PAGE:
Mentoring Younger Athletes:
Younger athletes can be impressionable and insecure. These tendencies allow them to be exploited for personal gain. Through my role as a 'mentor' of younger athletes, I have managed to outsource many tedious tasks (carrying my skis, shining my ski boots, packing my pipe) that previously consumed many hours every week.
It is an undisputed fact that cross-country ski fashion reached its pinnacle in 1991 with the release of the hand-painted Rojo headband. Everything since then has been both derivative and inferior. It is also an undisputed fact that my own Rojo headband failed to attract even luke-warm interest from members of the opposite sex this season.
I hope you enjoyed 'Wombat on the Welfare'. Stay tuned for 'Wombat at the Worlds', commencing Dec '08. And just so you know, I actually quite like Mt. Beauty...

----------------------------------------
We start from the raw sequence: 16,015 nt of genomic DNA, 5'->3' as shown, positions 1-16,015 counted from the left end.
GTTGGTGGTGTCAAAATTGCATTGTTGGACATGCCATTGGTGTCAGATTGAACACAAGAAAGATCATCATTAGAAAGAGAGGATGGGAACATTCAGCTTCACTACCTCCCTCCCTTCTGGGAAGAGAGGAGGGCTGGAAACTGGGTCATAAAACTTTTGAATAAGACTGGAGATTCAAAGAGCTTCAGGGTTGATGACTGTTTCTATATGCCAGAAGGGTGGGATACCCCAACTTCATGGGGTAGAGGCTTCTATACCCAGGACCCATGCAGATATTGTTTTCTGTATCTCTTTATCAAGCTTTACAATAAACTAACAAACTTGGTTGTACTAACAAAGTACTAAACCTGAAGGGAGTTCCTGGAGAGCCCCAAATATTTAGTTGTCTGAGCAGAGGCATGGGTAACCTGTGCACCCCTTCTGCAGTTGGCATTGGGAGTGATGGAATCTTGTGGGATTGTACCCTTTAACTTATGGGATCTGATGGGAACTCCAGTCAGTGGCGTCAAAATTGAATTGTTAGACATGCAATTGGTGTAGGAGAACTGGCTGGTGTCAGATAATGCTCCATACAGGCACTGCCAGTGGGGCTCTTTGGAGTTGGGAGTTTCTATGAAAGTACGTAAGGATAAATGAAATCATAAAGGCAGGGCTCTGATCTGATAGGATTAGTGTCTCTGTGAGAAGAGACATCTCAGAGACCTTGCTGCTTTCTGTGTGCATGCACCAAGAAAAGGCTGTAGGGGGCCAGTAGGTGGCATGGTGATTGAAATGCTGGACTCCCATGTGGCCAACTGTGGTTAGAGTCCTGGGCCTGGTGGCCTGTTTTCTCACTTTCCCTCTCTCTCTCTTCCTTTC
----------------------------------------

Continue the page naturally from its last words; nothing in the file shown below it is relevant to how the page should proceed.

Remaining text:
Instalment 4: Choice Bro' Wombat
Are dogs really dogmatic? Is an Alfa-Romeo a sports car, or an Italian with an A-type personality? Does Gold-Fox powder contain real fox? Why did the term 'brunch' catch on while 'luckfast' was consigned to a lifetime of anonymity? Who would win in a fight between a platypus and squirrel? Is a bout between two Greek competitors referred to as Greco-Greco wrestling?
All are important questions that I have not had the time to ponder recently. Why? Because I've spent the majority of the last week jammed into a plane/car/minivan/train with a ski bag inserted into at least one orifice. Yes folks, it's been a crazy week in Wombat-land.